While Chinese gibbons today are restricted to southern Yunnan and Hainan (Fooden et al., 1987; Geissmann, 1989; Groves & Wang, 1990; Ma & Wang, 1986), their former distribution range extended as far north as the Yellow River in historical times (Gao et al., 1981; van Gulik, 1967; Zhang et al., 1992), as shown in Figure 9. The identity of these gibbons is unclear. Although the more southern populations were, in all probability, members of the genus Nomascus, Pleistocene fossils (mainly confined to individual teeth) from the more northern part of this now gibbon-less area have been referred to both Nomascus and Hoolock (Groves, 1972; Gu, 1989; Marshall & Sugardjito, 1986). Several old Chinese paintings of gibbons are reproduced in Van Gulik (1967). At least the most naturalistic of these paintings strikingly resembles Hoolock hoolock. It is attributed to Yi Yuanji (ca 1000-1064 AD), who reportedly had wandered all over south Hubei and north Hunan Provinces in order to observe wild gibbons.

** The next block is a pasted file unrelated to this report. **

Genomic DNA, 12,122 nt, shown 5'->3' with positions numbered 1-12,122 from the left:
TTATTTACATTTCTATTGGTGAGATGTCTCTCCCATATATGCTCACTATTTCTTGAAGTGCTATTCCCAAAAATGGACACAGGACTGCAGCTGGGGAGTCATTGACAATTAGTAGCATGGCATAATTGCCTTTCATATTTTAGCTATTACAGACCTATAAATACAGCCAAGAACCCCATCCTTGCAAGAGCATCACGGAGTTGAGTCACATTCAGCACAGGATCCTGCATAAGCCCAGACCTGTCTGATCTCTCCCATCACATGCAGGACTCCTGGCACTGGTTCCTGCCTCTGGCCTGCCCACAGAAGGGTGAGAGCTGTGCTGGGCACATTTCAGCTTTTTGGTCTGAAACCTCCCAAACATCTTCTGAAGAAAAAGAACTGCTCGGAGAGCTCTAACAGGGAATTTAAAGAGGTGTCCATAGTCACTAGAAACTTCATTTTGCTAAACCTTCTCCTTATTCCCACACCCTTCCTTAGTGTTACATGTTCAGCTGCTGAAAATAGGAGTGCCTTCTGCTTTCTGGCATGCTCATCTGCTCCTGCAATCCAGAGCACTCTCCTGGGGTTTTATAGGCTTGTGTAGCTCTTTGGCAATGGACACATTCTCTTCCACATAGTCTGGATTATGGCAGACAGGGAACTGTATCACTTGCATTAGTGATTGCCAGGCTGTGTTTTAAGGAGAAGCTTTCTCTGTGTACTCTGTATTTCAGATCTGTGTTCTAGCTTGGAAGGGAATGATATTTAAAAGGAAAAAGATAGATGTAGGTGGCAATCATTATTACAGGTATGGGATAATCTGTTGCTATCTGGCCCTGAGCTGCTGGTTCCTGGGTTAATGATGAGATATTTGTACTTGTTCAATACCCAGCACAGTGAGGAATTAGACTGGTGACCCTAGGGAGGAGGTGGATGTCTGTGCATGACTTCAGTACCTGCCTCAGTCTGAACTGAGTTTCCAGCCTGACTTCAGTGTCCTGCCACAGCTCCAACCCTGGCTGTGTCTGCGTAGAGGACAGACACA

Figure 9. Historical and present distribution of gibbons in China and adjacent regions. (References: Gao et al. 1981; van Gulik, 1967; Zhang et al., 1992).